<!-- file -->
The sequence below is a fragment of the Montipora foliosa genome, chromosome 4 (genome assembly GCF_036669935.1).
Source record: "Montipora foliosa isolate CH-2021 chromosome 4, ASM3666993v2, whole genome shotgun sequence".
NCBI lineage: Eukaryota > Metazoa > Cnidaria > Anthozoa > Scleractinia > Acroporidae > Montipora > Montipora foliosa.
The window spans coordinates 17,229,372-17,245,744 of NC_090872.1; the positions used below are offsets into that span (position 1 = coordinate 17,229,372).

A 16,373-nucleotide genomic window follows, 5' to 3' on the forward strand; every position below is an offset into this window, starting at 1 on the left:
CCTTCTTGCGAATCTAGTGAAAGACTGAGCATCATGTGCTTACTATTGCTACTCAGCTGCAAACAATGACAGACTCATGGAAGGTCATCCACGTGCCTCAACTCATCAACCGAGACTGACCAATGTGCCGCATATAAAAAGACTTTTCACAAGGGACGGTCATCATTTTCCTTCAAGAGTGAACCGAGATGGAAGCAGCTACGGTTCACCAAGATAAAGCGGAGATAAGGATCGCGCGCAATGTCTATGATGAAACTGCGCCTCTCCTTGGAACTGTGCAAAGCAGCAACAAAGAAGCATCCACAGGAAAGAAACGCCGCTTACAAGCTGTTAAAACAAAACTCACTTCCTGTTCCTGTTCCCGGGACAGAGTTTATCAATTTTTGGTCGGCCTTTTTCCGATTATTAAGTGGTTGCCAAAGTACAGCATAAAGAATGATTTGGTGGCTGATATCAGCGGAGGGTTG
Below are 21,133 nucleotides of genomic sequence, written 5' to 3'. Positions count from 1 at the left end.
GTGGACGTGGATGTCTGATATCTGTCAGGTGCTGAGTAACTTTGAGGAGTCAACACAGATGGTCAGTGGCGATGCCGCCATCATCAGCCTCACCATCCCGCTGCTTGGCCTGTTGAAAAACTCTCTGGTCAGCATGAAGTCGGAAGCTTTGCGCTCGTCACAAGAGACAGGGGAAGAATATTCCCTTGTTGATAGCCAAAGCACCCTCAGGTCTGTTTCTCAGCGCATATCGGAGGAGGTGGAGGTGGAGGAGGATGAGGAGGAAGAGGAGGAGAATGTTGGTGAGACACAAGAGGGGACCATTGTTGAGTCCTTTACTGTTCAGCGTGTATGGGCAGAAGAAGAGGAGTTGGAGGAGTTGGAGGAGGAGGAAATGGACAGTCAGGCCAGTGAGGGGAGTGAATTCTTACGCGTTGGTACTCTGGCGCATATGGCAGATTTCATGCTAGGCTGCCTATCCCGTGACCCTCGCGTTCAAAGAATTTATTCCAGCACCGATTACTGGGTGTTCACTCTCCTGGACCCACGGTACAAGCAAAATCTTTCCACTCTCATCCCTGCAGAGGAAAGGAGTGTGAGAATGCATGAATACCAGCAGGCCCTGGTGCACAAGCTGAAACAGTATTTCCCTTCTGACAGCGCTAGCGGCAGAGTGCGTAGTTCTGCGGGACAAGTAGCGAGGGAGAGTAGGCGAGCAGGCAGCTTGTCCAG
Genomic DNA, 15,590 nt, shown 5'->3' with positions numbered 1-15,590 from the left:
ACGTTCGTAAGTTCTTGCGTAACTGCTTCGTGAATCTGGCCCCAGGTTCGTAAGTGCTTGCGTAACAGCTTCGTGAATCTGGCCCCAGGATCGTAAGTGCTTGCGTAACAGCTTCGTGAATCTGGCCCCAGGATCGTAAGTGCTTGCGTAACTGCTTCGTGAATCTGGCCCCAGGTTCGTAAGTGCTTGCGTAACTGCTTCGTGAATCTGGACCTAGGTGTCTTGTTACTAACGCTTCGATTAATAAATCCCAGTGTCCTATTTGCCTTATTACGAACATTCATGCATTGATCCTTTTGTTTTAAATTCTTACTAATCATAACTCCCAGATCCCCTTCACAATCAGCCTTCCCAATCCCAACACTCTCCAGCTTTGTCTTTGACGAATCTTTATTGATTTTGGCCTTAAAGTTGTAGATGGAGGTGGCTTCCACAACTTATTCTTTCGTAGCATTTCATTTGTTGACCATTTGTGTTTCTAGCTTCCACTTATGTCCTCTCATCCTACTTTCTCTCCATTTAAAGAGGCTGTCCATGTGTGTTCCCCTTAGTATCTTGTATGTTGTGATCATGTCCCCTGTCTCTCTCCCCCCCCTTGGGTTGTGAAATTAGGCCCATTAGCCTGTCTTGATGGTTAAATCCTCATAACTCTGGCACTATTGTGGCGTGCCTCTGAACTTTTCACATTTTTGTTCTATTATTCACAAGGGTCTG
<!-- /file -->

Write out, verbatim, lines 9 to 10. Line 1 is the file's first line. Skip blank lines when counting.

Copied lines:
Genomic DNA, 15,590 nt, shown 5'->3' with positions numbered 1-15,590 from the left:
ACGTTCGTAAGTTCTTGCGTAACTGCTTCGTGAATCTGGCCCCAGGTTCGTAAGTGCTTGCGTAACAGCTTCGTGAATCTGGCCCCAGGATCGTAAGTGCTTGCGTAACAGCTTCGTGAATCTGGCCCCAGGATCGTAAGTGCTTGCGTAACTGCTTCGTGAATCTGGCCCCAGGTTCGTAAGTGCTTGCGTAACTGCTTCGTGAATCTGGACCTAGGTGTCTTGTTACTAACGCTTCGATTAATAAATCCCAGTGTCCTATTTGCCTTATTACGAACATTCATGCATTGATCCTTTTGTTTTAAATTCTTACTAATCATAACTCCCAGATCCCCTTCACAATCAGCCTTCCCAATCCCAACACTCTCCAGCTTTGTCTTTGACGAATCTTTATTGATTTTGGCCTTAAAGTTGTAGATGGAGGTGGCTTCCACAACTTATTCTTTCGTAGCATTTCATTTGTTGACCATTTGTGTTTCTAGCTTCCACTTATGTCCTCTCATCCTACTTTCTCTCCATTTAAAGAGGCTGTCCATGTGTGTTCCCCTTAGTATCTTGTATGTTGTGATCATGTCCCCTGTCTCTCTCCCCCCCCTTGGGTTGTGAAATTAGGCCCATTAGCCTGTCTTGATGGTTAAATCCTCATAACTCTGGCACTATTGTGGCGTGCCTCTGAACTTTTCACATTTTTGTTCTATTATTCACAAGGGTCTG